The House Whisperer’s Guide to …
Finding Your Design Style
Just as every great author or moviemaker needs to know what kind of story they’re trying to tell—comedy, romance, horror, action, etc.—and a sense of how they’re going to tell it, every great architectural project begins with an intention, a theme, and a sense of style.
The stronger the sense of style the stronger the start.
Six Style Problems:
1. Very few people have a strong sense of design style.
2. Even those who can identify a design style rarely follow it without exception.
3. If you haven’t been trained in design then it’s all a foreign language and you don’t know even where to begin.
4. The one thing I can’t (won’t) do for you as your home designer is choose your style.
- I can help you find a style.
- I can suggest a style.
- I can expand upon your style.
- I can make sure you’re staying true to your style.
- But I can’t choose it for you.
Your job is to do the hard work of knowing yourself.
Written above the entrance to the temple of Apollo at Delphi is this ancient Greek maxim: Know Thyself.
You don’t have to know anything about design but you have to know yourself.
The first, last and most important job of the design client is to know thyself.
5. All of these are compounded if your partner’s tastes are also involved.
6. Most people find themselves near one end or the other of a style spectrum:
a. They don’t care about style, see it as superficial, vain, frivolous, and really don’t see what all the fuss is about. This group fails to understand the practical effects style has upon them.
b. They become overwhelmed with the notion of what feels like the Herculean labor of finding THE style that properly defines them and as a result become paralyzed with the fear of missing the mark. This group fails to understand what it really means to live in a dream home.
Taking the pressure off … What living in your dream home really means.
In the movie Fight Club, as Ed Norton’s character rants and mocks rampant consumerism as symbolized by the IKEA catalog he asks the question: “What coffee table defines me as a person?”
We don’t need things to go that far. That’s impossible. No coffee table defines you as a person. We’re just looking to make a good choice that resonates with you in this setting here and now. Not once and for all.
Tina and I live in a home whose interiors are various forms of early 20th century design. That was an intentional decision. We love it. It’s an extremely thoughtful home. We’ve tried to be mindful about all our choices and as a result it tells a story.
But does it tell our whole story? Of course not. Does the fact that we’ve chosen these expressions for this house mean we couldn’t live in any other style of home? Not at all. We love many styles. All it means is that this home tells as much of our story as it possibly can.
Putting the pressure on … Why is style even important?
The psychology of COLOR
Color is a main component of how we experience the world around us. Colors have a definitive effect on our moods and emotions. Though there is some debate regarding the implications of certain shades, researchers and designers agree on the basic tenants:
•Red: Power and Passion. Likely because of blood and the skin flush that occurs during exertion or arousal.
•Yellow: Sunlight. Life. Warmth. The universal color of happiness, creation, and creativity
•Orange: A blend of yellow and red. Energy (color of fire) and passion = innovation. Which is one reason why orange is the universal color for construction.
•Green: Soothing. Cool, Growth. Nature. FYI, green in a foyer or entryway eases the transition from the outdoors.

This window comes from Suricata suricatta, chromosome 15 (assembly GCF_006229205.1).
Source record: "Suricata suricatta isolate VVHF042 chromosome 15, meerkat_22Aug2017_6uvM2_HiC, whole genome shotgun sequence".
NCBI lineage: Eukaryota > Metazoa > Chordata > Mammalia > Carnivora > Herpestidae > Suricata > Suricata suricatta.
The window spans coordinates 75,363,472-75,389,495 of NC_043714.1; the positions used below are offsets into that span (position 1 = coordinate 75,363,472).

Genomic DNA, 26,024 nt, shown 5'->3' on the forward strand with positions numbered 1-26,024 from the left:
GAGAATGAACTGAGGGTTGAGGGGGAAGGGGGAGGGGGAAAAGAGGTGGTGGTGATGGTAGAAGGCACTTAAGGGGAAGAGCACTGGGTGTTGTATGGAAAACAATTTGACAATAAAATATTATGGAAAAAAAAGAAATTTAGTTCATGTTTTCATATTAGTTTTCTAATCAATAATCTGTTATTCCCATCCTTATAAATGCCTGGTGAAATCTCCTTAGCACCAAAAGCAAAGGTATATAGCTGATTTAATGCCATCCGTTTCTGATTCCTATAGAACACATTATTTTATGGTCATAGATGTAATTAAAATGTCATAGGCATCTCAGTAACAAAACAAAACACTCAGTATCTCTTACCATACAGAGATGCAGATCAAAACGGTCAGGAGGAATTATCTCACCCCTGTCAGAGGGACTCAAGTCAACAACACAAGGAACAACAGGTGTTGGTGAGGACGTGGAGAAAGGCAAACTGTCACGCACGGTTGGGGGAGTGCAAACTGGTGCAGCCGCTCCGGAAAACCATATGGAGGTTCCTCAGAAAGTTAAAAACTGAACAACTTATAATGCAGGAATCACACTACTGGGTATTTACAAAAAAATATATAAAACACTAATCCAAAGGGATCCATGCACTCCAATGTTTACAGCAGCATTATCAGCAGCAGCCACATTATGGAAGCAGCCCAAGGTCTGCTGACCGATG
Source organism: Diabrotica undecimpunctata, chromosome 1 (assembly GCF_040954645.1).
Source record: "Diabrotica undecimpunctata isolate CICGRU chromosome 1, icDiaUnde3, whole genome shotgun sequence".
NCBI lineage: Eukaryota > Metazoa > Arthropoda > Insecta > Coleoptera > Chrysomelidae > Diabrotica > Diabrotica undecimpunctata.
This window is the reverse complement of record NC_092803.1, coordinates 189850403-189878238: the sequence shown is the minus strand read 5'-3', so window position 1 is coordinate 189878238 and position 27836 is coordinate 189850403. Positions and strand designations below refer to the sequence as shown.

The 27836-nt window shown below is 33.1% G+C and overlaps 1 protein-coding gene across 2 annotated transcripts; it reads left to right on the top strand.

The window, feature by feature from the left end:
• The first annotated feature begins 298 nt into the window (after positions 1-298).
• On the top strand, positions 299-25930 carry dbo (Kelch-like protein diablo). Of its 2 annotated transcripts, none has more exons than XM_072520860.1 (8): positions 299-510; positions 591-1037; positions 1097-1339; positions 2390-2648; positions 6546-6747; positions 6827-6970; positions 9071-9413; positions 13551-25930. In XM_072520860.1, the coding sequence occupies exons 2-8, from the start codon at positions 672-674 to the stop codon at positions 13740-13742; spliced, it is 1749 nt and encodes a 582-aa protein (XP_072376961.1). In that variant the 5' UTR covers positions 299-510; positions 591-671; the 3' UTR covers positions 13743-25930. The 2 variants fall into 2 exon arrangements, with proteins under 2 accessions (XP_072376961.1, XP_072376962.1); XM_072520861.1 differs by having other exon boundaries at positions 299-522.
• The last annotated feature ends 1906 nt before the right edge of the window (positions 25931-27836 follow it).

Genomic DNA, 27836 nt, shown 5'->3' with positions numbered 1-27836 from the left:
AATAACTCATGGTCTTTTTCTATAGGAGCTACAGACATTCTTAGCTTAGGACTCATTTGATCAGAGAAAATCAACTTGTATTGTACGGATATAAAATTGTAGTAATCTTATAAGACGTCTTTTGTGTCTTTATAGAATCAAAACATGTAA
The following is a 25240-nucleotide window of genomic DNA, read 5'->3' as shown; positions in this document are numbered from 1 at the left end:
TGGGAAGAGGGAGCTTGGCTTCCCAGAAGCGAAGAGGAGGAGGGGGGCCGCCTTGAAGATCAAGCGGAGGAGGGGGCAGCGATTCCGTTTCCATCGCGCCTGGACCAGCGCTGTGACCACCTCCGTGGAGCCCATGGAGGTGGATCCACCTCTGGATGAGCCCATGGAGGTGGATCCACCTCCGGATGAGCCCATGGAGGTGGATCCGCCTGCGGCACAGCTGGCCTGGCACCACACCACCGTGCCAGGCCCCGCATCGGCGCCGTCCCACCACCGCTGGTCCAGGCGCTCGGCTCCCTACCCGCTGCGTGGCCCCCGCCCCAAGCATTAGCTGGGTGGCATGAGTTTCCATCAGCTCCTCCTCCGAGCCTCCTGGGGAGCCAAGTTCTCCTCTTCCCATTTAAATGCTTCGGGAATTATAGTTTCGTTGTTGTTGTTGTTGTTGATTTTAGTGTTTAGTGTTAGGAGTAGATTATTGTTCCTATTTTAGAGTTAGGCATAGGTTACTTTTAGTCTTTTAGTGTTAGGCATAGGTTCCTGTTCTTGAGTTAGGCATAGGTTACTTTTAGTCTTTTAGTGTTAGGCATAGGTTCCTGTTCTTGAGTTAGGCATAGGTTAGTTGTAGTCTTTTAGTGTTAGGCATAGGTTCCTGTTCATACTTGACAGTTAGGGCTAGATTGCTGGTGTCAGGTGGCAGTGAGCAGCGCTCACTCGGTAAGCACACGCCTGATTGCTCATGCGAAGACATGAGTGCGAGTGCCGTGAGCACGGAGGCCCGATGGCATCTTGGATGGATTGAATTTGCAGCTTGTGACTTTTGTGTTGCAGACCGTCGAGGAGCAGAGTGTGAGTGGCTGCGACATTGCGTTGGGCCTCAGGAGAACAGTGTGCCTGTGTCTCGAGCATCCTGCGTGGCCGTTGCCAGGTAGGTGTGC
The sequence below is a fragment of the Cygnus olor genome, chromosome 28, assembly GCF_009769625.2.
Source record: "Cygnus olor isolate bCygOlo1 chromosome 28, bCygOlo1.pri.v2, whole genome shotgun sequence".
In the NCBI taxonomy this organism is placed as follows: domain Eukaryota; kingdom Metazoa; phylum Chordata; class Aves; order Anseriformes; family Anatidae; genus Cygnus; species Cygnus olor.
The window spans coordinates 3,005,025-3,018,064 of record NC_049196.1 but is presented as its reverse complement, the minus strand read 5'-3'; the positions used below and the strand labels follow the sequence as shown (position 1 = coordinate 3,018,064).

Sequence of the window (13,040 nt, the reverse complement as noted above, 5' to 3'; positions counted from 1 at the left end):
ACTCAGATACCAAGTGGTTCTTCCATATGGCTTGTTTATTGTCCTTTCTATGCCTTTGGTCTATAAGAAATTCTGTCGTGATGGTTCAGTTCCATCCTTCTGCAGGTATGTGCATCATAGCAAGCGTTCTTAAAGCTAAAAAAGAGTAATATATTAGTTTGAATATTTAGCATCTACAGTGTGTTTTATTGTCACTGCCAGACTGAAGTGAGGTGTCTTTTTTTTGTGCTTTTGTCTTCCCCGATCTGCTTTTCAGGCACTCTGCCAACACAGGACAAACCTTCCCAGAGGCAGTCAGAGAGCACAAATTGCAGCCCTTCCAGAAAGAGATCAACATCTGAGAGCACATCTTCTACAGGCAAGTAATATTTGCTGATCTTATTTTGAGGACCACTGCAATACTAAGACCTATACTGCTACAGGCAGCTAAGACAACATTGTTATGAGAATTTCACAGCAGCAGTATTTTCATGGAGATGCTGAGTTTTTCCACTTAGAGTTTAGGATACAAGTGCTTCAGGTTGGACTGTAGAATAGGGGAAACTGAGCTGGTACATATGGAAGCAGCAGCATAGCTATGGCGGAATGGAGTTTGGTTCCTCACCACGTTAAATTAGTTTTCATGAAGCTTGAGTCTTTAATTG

•Blue: Sky and Sea. Calm. Freshness. Depth. Blue’s mood changes depending on how much black is mixed in.
•Purple: Red and Blue = Passion and Calm. Royalty and luxury.
•Gray: Like fog or overcast skies, quiets and calms a space.
•Brown: Earthy. Relaxed. Casual.
•Black: Power from Mystery. Depth. Shows off sharp contrast.
•White: Clean. Pure. Death
The psychology of SHAPE
Like color, shapes have a definitive effect on moods and emotions.
•Squares and Rectangles: discipline, strength, courage, security, reliability
•Triangles: Energetic and dynamic. Always associated with motion and direction. An upright triangle brings feelings of balance and focus, but the reversed one looks risky and ready to fall.
•Circles, ovals, and ellipses: Timelessness - since they have no beginning or end. Sun and Earth as well as other cosmic objects. Round shapes give the feeling of magic and mystery. Also softness and comfort (feminine), since circles don’t have angles.
•Spirals: Nature—shells and flowers. Growth. Knowledge and Intelligence.
•Natural shapes: Originality. Organic. Balance. Refreshment
•Abstract shapes: uniqueness
The psychology of IDENTITY
They say “The clothes make the man,” and “dress for success.” They’re right.
The Lab Coat Experiment - Journal of Experimental Social Psychology
“Enclothed Cognition” describes how what we wear effects mental processing. The study discovered that subjects tested higher on attention to detail and precision when wearing a white lab coat when compared to street clothes. Attention dropped again when subjects were told the lab coat was a painters smock.
We begin searching for style by asking questions and following clues.
•Style Quizzes are a great start - Modsy.com, Potterybarn.com, Havenly.com, Houzz.com, HGTV.com, Design Society of America, decorist.com
•Collect Images - Browse magazines or the internet and collect images (Pinterest is great too, but it’s easy to suffer from Pinterest overload)
There’s a right way and a wrong way to collect images.
•The wrong way is to send all those images to your designer and say I like these.
•The right way is to try to identify what you like in each image. It may be a …
- Sense or Feeling
Also include some images you don’t like and describe them as well.
You don’t have to overthink it but later we’ll start to compare your choices and see what they have in common.
“Style” is short for Lifestyle.